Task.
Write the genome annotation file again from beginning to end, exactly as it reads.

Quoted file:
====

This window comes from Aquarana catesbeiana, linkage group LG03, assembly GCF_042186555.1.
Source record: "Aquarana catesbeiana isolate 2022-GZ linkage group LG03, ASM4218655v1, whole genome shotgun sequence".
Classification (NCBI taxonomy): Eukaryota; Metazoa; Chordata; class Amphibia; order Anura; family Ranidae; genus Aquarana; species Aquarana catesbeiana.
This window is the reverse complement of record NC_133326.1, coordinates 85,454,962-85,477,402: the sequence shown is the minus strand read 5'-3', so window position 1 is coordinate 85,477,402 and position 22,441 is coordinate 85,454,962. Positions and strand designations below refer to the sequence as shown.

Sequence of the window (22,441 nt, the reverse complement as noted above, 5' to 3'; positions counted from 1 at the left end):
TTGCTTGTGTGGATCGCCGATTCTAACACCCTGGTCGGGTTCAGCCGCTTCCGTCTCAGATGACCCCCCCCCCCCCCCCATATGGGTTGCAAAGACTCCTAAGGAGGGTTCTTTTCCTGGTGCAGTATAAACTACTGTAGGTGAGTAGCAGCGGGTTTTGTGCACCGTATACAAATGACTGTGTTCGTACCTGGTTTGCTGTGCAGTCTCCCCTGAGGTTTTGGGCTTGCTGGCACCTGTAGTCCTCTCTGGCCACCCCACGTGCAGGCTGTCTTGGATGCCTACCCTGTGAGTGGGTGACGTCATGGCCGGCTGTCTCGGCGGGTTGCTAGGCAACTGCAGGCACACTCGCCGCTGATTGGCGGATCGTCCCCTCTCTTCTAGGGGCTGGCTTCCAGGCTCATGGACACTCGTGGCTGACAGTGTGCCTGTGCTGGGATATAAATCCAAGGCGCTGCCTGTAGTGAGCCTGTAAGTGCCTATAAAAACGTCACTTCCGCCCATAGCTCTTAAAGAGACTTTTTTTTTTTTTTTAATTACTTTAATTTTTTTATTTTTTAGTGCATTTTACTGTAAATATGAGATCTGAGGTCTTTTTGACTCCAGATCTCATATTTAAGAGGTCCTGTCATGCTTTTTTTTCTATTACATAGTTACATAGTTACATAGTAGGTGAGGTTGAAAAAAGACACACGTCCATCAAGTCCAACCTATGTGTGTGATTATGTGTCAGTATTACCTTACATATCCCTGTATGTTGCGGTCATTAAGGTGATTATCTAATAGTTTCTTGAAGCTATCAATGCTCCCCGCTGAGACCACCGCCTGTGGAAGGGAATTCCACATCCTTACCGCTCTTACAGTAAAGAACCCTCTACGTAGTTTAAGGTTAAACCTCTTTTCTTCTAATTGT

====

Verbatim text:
This window comes from Aquarana catesbeiana, linkage group LG03, assembly GCF_042186555.1.
Source record: "Aquarana catesbeiana isolate 2022-GZ linkage group LG03, ASM4218655v1, whole genome shotgun sequence".
Classification (NCBI taxonomy): Eukaryota; Metazoa; Chordata; class Amphibia; order Anura; family Ranidae; genus Aquarana; species Aquarana catesbeiana.
This window is the reverse complement of record NC_133326.1, coordinates 85,454,962-85,477,402: the sequence shown is the minus strand read 5'-3', so window position 1 is coordinate 85,477,402 and position 22,441 is coordinate 85,454,962. Positions and strand designations below refer to the sequence as shown.

Sequence of the window (22,441 nt, the reverse complement as noted above, 5' to 3'; positions counted from 1 at the left end):
TTGCTTGTGTGGATCGCCGATTCTAACACCCTGGTCGGGTTCAGCCGCTTCCGTCTCAGATGACCCCCCCCCCCCCCCCATATGGGTTGCAAAGACTCCTAAGGAGGGTTCTTTTCCTGGTGCAGTATAAACTACTGTAGGTGAGTAGCAGCGGGTTTTGTGCACCGTATACAAATGACTGTGTTCGTACCTGGTTTGCTGTGCAGTCTCCCCTGAGGTTTTGGGCTTGCTGGCACCTGTAGTCCTCTCTGGCCACCCCACGTGCAGGCTGTCTTGGATGCCTACCCTGTGAGTGGGTGACGTCATGGCCGGCTGTCTCGGCGGGTTGCTAGGCAACTGCAGGCACACTCGCCGCTGATTGGCGGATCGTCCCCTCTCTTCTAGGGGCTGGCTTCCAGGCTCATGGACACTCGTGGCTGACAGTGTGCCTGTGCTGGGATATAAATCCAAGGCGCTGCCTGTAGTGAGCCTGTAAGTGCCTATAAAAACGTCACTTCCGCCCATAGCTCTTAAAGAGACTTTTTTTTTTTTTTTAATTACTTTAATTTTTTTATTTTTTAGTGCATTTTACTGTAAATATGAGATCTGAGGTCTTTTTGACTCCAGATCTCATATTTAAGAGGTCCTGTCATGCTTTTTTTTCTATTACATAGTTACATAGTTACATAGTAGGTGAGGTTGAAAAAAGACACACGTCCATCAAGTCCAACCTATGTGTGTGATTATGTGTCAGTATTACCTTACATATCCCTGTATGTTGCGGTCATTAAGGTGATTATCTAATAGTTTCTTGAAGCTATCAATGCTCCCCGCTGAGACCACCGCCTGTGGAAGGGAATTCCACATCCTTACCGCTCTTACAGTAAAGAACCCTCTACGTAGTTTAAGGTTAAACCTCTTTTCTTCTAATTGT